Can we learn from policy in other countries?

Education systems are embedded within the specific cultural and political context of each country, and the report highlights the risks of trying to transfer ideas from one country to another, particularly as the education system in England is unusually complex. However, some key features of successful policies could usefully be considered as part of the reform process in England.

Professor Jeremy Hodgen said:

“Our study shows the importance of a consensual approach to policy development and implementation. Higher education and employers will need to be involved in the development of a new qualification if they are to value it and to make it an entry requirement. Schools and colleges may need to be incentivised to offer the new qualification to students, as well as to ensure that existing advanced qualifications maintain their levels of participation. And it’s important not to underestimate the timescale necessary for change, particularly if we are to address the critical shortage of mathematics teachers.”

Josh Hillman, Director of Education at the Nuffield Foundation said:

“While we should be careful of the danger of ‘cherry-picking’ policies from other countries, the evidence from New Zealand shows that it is possible to increase participation by providing an alternative pathway, focused on statistics, that is widely recognised and valued by higher education and employers. We believe there is much to learn from New Zealand and other models overseas, and hope they will inform the development of an attractive and valued qualification in this country.”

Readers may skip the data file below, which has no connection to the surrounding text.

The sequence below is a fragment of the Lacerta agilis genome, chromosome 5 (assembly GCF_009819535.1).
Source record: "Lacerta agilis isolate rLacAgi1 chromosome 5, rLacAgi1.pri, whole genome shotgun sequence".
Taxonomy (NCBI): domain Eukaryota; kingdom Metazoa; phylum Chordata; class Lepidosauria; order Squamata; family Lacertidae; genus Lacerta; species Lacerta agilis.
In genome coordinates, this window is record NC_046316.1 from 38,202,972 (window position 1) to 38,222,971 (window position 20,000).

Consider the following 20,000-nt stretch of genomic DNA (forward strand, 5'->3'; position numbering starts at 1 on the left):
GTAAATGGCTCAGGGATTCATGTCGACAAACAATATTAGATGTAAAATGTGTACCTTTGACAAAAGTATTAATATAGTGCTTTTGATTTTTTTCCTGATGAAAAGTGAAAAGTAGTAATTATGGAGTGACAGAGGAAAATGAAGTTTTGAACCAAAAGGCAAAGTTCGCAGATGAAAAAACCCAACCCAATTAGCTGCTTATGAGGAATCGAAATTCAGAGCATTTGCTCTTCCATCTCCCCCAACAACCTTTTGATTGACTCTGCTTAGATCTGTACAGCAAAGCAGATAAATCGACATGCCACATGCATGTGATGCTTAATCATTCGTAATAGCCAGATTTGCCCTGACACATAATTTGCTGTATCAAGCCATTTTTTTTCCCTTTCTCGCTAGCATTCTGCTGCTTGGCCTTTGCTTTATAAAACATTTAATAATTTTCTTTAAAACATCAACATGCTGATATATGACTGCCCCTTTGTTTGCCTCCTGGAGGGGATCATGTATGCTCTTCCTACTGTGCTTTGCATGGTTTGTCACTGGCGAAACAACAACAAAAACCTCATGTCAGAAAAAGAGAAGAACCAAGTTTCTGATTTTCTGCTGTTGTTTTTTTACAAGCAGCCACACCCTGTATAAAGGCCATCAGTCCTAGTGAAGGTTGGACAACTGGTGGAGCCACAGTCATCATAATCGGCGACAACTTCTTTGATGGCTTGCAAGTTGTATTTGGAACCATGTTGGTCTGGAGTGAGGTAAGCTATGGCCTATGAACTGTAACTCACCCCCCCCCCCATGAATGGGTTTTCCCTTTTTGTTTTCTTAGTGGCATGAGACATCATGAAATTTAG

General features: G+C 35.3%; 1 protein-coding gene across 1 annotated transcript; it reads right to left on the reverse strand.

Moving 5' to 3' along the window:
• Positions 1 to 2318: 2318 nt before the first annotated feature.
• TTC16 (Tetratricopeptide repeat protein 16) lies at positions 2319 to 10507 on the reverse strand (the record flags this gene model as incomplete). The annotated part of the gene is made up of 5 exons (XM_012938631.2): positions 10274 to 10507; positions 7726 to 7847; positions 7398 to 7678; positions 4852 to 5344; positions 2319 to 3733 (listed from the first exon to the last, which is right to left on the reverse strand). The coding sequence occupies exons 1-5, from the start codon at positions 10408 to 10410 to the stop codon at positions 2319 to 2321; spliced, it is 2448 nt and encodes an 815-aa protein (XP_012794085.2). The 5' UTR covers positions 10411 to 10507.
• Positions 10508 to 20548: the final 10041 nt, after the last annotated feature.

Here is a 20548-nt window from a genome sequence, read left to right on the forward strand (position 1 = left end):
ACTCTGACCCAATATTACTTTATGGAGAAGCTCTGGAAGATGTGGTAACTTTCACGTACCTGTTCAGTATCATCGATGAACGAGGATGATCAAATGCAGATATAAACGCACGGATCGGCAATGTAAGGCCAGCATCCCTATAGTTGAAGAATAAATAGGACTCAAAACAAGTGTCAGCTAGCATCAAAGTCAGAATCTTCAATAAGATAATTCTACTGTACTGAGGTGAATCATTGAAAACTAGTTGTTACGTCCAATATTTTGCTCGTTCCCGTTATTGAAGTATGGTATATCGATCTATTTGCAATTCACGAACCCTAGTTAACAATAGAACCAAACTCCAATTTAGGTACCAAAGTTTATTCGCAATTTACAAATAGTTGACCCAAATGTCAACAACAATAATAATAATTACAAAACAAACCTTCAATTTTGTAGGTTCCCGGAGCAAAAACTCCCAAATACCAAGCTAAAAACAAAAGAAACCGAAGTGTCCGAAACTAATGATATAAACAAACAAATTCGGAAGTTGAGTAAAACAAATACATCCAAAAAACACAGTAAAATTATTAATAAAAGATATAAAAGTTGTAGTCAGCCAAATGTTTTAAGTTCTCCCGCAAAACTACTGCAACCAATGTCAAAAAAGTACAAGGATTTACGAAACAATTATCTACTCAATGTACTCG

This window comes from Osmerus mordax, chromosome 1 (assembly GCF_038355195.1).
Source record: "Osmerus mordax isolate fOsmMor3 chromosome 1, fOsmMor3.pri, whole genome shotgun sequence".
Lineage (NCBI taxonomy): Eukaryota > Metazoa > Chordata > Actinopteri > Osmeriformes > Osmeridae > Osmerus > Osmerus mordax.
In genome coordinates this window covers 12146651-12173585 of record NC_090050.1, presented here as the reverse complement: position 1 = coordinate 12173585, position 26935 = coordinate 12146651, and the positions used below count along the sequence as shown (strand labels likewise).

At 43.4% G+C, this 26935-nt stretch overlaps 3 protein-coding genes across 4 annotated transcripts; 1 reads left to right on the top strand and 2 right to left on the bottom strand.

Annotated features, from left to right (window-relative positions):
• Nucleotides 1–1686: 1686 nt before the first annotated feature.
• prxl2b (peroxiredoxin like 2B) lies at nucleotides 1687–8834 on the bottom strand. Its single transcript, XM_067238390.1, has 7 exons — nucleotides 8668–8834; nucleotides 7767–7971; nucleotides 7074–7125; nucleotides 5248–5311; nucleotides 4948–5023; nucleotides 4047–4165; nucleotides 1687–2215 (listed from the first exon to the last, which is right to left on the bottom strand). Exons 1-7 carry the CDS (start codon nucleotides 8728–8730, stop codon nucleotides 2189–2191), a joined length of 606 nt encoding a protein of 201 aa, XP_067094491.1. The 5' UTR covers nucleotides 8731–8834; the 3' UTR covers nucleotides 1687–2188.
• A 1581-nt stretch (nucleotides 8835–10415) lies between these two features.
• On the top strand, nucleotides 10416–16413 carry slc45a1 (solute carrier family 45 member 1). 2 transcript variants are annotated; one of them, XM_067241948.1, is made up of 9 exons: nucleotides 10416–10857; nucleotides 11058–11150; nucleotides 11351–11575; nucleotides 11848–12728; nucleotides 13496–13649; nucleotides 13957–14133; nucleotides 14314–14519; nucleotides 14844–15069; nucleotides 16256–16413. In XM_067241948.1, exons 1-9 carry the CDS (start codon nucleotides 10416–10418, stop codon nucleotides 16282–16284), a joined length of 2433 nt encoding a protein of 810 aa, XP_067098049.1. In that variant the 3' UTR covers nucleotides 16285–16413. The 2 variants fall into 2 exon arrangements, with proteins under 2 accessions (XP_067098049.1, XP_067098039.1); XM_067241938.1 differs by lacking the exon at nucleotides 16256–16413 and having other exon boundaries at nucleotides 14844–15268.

Towards universal participation in post-16 mathematics: lessons from high-performing countries will be published online on 15 January at

Contact: Frances Bright, Communications Manager (Nuffield Foundation)
Tel: 020 7681 9586


1. The countries included in the study are England, Germany, Hong Kong, New Zealand, Scotland, Singapore and the USA. For the USA and Germany, only one state was analysed in detail. These are Massachusetts (USA) and Rhineland-Palatine (Germany).

2.‘Upper secondary’ refers to a period of education usually between two and four years in duration and intended for 16 to 18/19 year olds or for 15 to 17/18/19 year olds. It is generally referred to as ‘post-16’ in the UK.

3.This study is a follow-up to Is the UK an Outlier? An international comparison of upper secondary mathematics, Jeremy Hodgen and David Pepper, King’s College London; and Linda Sturman and Graham Ruddock, NFER (Nuffield Foundation 2010). See

4.The Nuffield Foundation is an endowed charitable trust that aims to improve social well-being in the widest sense. It funds research and innovation in education and social policy and also works to build capacity in education, science and social science research. The Nuffield Foundation has funded this project, but the views expressed are those of the authors and not necessarily those of the Foundation. More information is available at

5.King’s College London is one of the top 25 universities in the world (2010 QS international world rankings), The Sunday Times ‘University of the Year 2010/11’ and the fourth oldest in England. A research-led university based in the heart of London, King’s has nearly 23,000 students (of whom more than 8,600 are graduate students) from nearly 140 countries, and some 5,500 employees. More information is available at